Although the BDA is now a fifty-year-old organization, its true metamorphosis as an arbitration panel began only in 1996 when it gained autonomy from the Rabbinical Council of America. Continue reading

Ahmed & Luk on Religious Arbitration and Autonomy

A new piece just published in the Oxford Journal of Law and Religion by Farrah Ahmed (Melbourne) and Senwung Luk (private practice), How Religious Arbitration Could Enhance Personal Autonomy.  Readers should be put in mind of the excellent papers and posts by our former guest, Michael Helfand, as well as the work of colloquium presenter and CLR friend Ayelet Shachar.  The abstract follows.

The public debate on religious arbitration often assumes that certain liberal autonomy-based arguments against state recognition of religious arbitration in family law matters are conclusive, ie that religious arbitration necessarily harms personal autonomy. This article challenges that assumption and highlights the autonomy-enhancing potential of religious arbitration. We argue that the state recognition of religious arbitration has the potential to enhance autonomy by facilitating the option of religious practice. We argue that religious arbitration has the potential to enhance the autonomy of religious persons by providing them access to religious expertise. Finally, we indicate how the recognition of religious arbitration protects the autonomy of some by keeping them from a possible autonomy-diminishing alternative.

Greetings from Chicago

I have the pleasure of being hosted this week at the DePaul College of Law by the Center for Jewish Law and Judaic Studies, which is holding a two-day Jewish Law Symposium.  The format for the symposium has been fantastic.  The first day was dedicated to CLE presentations on contemporary issues in Jewish law (I presented on practical issues that arise when trying to enforce rabbinical court judgments in U.S. courts).  The second day will include works in progress by some fantastic Jewish Law scholars, including Chaim Saiman (Villanova), who is presenting his paper “Talmudic Analysis and Ethical Thought,” David Flatto (Penn State), who is presenting his paper “Justice Retold,” and Roberta Kwall (DePaul), who is presenting her paper “The Cultural Analysis Paradigm: Women and Synagogue Ritual as a Case Study,” with all papers receiving comments from Keith Sharfman (St. Johns).  I’ve got to say the combination of both discussions of practical Jewish law issues and scholarly presentations of Jewish Law papers has been a great format.  Many thanks to the Center and to its co-directors Roberta Kwall and  Steven Resnicoff for putting together such a wonderful program.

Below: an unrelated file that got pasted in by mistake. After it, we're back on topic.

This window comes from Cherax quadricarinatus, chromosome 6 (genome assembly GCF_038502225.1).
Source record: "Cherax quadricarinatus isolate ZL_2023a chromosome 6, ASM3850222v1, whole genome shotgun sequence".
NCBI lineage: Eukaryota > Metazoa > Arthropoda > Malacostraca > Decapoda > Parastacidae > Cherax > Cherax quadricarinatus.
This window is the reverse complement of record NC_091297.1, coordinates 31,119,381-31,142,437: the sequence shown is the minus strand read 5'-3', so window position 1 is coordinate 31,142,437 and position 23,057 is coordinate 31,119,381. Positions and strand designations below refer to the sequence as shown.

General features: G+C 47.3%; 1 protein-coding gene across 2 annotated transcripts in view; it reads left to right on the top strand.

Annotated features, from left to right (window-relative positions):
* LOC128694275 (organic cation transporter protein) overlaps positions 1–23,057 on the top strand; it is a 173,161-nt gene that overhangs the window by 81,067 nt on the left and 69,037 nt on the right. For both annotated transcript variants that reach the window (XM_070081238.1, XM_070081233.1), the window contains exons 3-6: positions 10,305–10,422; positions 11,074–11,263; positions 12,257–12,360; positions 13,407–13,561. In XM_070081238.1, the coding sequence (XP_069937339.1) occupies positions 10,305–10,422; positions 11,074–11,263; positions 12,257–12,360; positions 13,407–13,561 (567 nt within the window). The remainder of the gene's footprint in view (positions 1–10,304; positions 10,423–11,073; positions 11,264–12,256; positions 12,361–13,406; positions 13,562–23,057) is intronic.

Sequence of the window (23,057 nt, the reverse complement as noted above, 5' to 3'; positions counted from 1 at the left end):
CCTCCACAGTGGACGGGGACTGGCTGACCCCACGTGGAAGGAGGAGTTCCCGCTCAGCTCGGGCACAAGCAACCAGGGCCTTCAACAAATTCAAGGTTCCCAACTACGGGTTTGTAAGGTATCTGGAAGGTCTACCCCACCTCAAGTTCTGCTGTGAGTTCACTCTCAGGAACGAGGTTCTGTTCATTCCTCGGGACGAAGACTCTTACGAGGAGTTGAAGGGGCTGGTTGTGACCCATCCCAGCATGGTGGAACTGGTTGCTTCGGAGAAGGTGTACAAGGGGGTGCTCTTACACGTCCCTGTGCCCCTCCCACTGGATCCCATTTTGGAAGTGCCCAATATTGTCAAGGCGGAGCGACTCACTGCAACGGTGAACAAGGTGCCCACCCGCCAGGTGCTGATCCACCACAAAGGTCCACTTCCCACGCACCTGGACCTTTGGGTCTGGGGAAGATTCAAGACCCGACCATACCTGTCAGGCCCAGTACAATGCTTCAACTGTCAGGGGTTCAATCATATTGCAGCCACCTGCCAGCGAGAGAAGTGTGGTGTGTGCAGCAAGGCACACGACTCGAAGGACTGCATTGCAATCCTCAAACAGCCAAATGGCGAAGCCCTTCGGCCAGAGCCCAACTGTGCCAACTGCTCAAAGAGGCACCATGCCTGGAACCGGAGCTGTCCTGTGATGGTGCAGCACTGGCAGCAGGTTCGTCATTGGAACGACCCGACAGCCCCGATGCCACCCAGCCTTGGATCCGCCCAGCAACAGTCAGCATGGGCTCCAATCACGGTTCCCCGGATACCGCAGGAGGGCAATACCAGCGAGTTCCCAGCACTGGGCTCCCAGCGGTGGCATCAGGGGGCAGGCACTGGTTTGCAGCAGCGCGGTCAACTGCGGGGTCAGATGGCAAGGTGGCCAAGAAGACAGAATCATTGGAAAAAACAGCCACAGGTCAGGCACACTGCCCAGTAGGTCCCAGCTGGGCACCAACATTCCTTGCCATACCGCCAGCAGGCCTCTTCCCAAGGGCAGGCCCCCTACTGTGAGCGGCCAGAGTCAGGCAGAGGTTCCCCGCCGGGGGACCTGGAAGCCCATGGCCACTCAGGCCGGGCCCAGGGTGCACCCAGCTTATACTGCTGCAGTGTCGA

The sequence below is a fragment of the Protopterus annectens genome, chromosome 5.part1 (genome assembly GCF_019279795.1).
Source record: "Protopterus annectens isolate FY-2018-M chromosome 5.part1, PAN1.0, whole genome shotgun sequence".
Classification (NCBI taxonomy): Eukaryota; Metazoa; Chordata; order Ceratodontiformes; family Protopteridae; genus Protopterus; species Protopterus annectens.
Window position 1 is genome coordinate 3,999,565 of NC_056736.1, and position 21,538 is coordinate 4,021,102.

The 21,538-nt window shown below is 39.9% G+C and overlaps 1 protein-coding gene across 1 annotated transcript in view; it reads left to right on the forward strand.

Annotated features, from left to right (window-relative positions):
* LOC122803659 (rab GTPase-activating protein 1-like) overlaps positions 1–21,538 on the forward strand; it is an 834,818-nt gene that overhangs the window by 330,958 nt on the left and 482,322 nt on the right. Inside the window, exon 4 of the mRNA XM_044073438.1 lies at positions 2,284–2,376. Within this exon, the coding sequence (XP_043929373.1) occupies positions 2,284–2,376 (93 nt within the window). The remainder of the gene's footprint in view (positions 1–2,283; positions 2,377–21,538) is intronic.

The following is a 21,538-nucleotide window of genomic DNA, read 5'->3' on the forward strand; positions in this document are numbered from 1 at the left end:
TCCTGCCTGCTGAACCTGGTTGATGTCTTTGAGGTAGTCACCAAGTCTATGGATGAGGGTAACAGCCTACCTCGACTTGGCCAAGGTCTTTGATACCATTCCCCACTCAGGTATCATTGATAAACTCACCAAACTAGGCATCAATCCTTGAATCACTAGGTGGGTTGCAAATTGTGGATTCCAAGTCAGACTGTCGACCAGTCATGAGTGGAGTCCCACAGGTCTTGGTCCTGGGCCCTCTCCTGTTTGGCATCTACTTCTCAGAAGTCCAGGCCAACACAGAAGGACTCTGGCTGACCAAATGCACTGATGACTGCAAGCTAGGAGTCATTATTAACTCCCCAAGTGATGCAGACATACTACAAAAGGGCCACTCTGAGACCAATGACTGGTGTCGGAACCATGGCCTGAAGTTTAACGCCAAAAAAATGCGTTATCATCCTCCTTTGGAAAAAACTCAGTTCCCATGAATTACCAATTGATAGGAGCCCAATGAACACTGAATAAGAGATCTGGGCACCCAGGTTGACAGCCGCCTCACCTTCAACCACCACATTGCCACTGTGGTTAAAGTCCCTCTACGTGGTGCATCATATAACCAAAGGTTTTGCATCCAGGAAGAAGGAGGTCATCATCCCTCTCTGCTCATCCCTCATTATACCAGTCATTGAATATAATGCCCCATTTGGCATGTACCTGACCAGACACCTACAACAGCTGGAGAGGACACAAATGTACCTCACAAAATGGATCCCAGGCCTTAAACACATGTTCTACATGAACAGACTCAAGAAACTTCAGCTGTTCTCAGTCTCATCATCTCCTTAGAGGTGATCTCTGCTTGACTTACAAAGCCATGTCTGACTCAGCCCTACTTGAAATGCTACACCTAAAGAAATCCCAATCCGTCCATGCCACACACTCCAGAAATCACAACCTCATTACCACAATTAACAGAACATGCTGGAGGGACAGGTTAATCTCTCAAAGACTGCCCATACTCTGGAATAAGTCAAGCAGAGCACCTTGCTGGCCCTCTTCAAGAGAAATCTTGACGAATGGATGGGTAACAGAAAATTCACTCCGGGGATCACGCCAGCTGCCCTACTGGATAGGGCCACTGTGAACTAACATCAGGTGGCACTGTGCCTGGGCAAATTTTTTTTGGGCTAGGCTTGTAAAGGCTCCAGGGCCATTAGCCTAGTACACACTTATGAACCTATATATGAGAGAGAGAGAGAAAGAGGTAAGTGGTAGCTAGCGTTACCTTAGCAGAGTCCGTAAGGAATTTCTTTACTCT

“Religious Arbitration and the New Multiculturalism” on The Legal Workshop

The Legal Workshop – one of my favorite websites – posted the short essay version of my recent article “Religious Arbitration and the New Multiculturalism: Negotiating Conflicting Legal Orders.”   I have to say that I really enjoyed the process of distilling the core points of the full version of the article (available here) into the shorter format, which is what I think makes The Legal Workshop such a useful venue for reading up on recent scholarship.

Macfarlane, “Islamic Divorce in North America”

Lately, law and religion scholarship has begun to address the phenomenon of private religious arbitration. (Mike Helfand, who is blogging with us this month, is doing important work in the area; check it out). Although the phenomenon transcends religious boundaries, most attention goes to the new Islamic law tribunals that have appeared in the West. Many Western Muslims avoid civil courts and go instead to fiqh tribunals to handle marital and family disputes. These tribunals raise important questions, both from the perspective of civil law — should civil courts enforce the decisions of religious tribunals? — and from the perspective of religious law — to what extent do traditional fiqh rules regarding marriage apply in a contemporary non-Muslim society?